push on


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push

 (po͝osh)
v. pushed, push·ing, push·es
v.tr.
1.
a. To apply pressure against (something), especially for the purpose of moving it: pushed the door but couldn't budge it.
b. To move (something) by exerting force against it; thrust or shove: pushed the crate aside.
c. To exert downward pressure on (a button or keyboard, for example); press.
2. To force (one's way): We pushed our way through the crowd.
3. To urge forward or urge insistently; pressure: pushed him to study harder.
4. To extend or enlarge: pushed sales into the millions.
5. Informal To approach in age: is pushing 40 and still hasn't settled down.
6.
a. Informal To promote or sell (a product): The author pushed her latest book by making appearances in bookstores.
b. Slang To sell (a narcotic) illegally: push drugs.
7. Sports To hit (a ball) in the direction toward the dominant hand of the player propelling it, as to the right of a right-handed player.
v.intr.
1. To exert pressure or force against something: winds pushing against the sail.
2. To advance despite difficulty or opposition; press forward: The regiment pushed toward the front line.
3. To advocate or recommend something insistently: pushed for a change in leadership.
4. To expend great or vigorous effort: pushed to finish his paper by the deadline.
n.
1.
a. The act of pushing; a thrust: gave the door a push.
b. The act of pressing: with a push of the button.
2. A vigorous or insistent effort toward an end; a drive: a push to reform health care.
3. A provocation to action; a stimulus: has artistic talent but needs a push to get started.
4. Informal Persevering energy; enterprise: doesn't have the push to get the job done.
Phrasal Verbs:
push around Informal
To treat or threaten to treat roughly; intimidate.
push off Informal
To set out; depart: The infantry patrol pushed off before dawn.
push on
To continue or proceed along one's way: The path was barely visible, but we pushed on.
Idioms:
push paper Informal
To have one's time taken up by administrative, often seemingly petty, paperwork: spent the afternoon pushing paper for the boss.
push up daisies Slang
To be dead and buried: a cemetery of heroes pushing up daisies.
when/if push comes to shove
At a point when the situation must be confronted and dealt with: When push comes to shove, we'll have to move to a cheaper place.

[Middle English pushen, from Old French pousser, from Latin pulsāre, frequentative of pellere, to strike, push; see pel- in Indo-European roots.]
Synonyms: push, propel, shove, thrust
These verbs mean to press against something in order to move it forward or aside: push a baby carriage; wind propelling a sailboat; shove a tray across a table; thrust the package into her hand.
Antonym: pull

push on

vb
(intr, adverb) to resume one's course; carry on one's way steadily; press on
ThesaurusAntonymsRelated WordsSynonymsLegend:
Verb1.push on - continue moving forward
advance, march on, move on, progress, pass on, go on - move forward, also in the metaphorical sense; "Time marches on"

push

verb
1. To exert pressure:
2. To force to move or advance with or as if with blows or pressure:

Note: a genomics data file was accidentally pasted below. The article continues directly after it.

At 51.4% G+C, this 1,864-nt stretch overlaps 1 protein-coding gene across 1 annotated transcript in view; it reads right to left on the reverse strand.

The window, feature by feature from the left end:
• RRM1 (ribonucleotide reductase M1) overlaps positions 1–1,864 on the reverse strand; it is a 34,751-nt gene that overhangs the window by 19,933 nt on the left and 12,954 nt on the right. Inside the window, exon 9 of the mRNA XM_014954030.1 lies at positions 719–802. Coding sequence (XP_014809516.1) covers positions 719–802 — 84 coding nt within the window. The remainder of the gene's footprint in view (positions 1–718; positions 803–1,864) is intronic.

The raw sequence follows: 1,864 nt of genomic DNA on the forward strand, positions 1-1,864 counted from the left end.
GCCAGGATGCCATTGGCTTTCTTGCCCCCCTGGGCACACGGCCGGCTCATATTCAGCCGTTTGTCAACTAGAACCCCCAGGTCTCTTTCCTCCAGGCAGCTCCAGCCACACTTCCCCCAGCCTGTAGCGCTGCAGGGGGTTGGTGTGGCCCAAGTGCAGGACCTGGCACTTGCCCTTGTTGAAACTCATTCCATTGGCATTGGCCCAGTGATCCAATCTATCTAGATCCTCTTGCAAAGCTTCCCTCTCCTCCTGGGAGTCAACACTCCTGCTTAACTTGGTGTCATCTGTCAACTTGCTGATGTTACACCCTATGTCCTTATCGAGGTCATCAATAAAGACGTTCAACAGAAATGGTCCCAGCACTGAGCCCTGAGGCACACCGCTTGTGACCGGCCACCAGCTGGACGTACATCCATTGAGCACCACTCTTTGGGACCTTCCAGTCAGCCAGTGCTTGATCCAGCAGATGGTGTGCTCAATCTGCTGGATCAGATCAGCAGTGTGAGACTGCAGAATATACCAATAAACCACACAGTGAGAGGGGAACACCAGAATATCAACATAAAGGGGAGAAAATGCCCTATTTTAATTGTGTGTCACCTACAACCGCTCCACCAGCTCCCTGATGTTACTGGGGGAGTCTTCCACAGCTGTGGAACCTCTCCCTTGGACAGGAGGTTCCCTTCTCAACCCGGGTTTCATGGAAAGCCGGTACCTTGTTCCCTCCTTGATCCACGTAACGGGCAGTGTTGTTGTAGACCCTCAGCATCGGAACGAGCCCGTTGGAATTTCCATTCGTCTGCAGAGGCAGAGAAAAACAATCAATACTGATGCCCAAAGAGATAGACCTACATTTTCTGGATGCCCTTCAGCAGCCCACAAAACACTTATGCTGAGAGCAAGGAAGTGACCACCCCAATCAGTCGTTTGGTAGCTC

3. To cause to stick out:
4. To force one's way into a place or situation:
Informal: muscle.
5. To do or achieve by forcing obstacles out of one's way:
6. Slang. To make known vigorously the positive features of (a product):
Informal: pitch, plug.
7. Slang. To engage in the illicit sale of (narcotics):
phrasal verb
push off
Informal. To move or proceed away from a place:
Informal: cut out, shove off.
Slang: blow, split, take off.
phrasal verb
push on
To move along a particular course:
noun
1. An act or instance of using force so as to propel ahead:
2. An organized effort to accomplish a purpose:
3. Something that causes and encourages a given response:
4. Informal. An aggressive readiness along with energy to undertake taxing efforts:
Translations
يَسْتَمِر
pokračovat
fortsætte
halad
halda áfram

w>push on

vi (with journey) → weiterfahren; (walking) → weitergehen; (with job) → weitermachen
vt sep
top, lidfestdrücken; he pushed the lid on(to) the jarer drückte den Deckel auf das Glas
(fig: = urge on) → antreiben; (= incite)anstacheln

push

(puʃ) verb
1. to press against something, in order to (try to) move it further away. He pushed the door open; She pushed him away; He pushed against the door with his shoulder; The queue can't move any faster, so stop pushing!; I had a good view of the race till someone pushed in front of me.
2. to try to make (someone) do something; to urge on, especially foolishly. She pushed him into applying for the job.
3. to sell (drugs) illegally.
noun
1. a movement of pressure against something; a thrust. She gave him a push.
2. energy and determination. He has enough push to do well in his job.
ˈpush-bike noun
a bicycle that does not have a motor.
ˈpush-chair noun
,
1. (American stroller) a small wheeled chair for a child, pushed by its mother etc.
2. (also kick-sled) a push-chair on runners (used on snowy ground).
ˈpushover noun
a person or team etc who can be easily persuaded or influenced or defeated. He will not give in to pressure – he is not a pushover; We won the game so easily – it was a real pushover.
be pushed for
to be short of; not to have enough of. I'm a bit pushed for time.
push around
to treat roughly. He pushes his younger brother around.
push off
to go away. I wish you'd push off!
push on
to go on; to continue. Push on with your work.
push over
to cause to fall; to knock down. He pushed me over.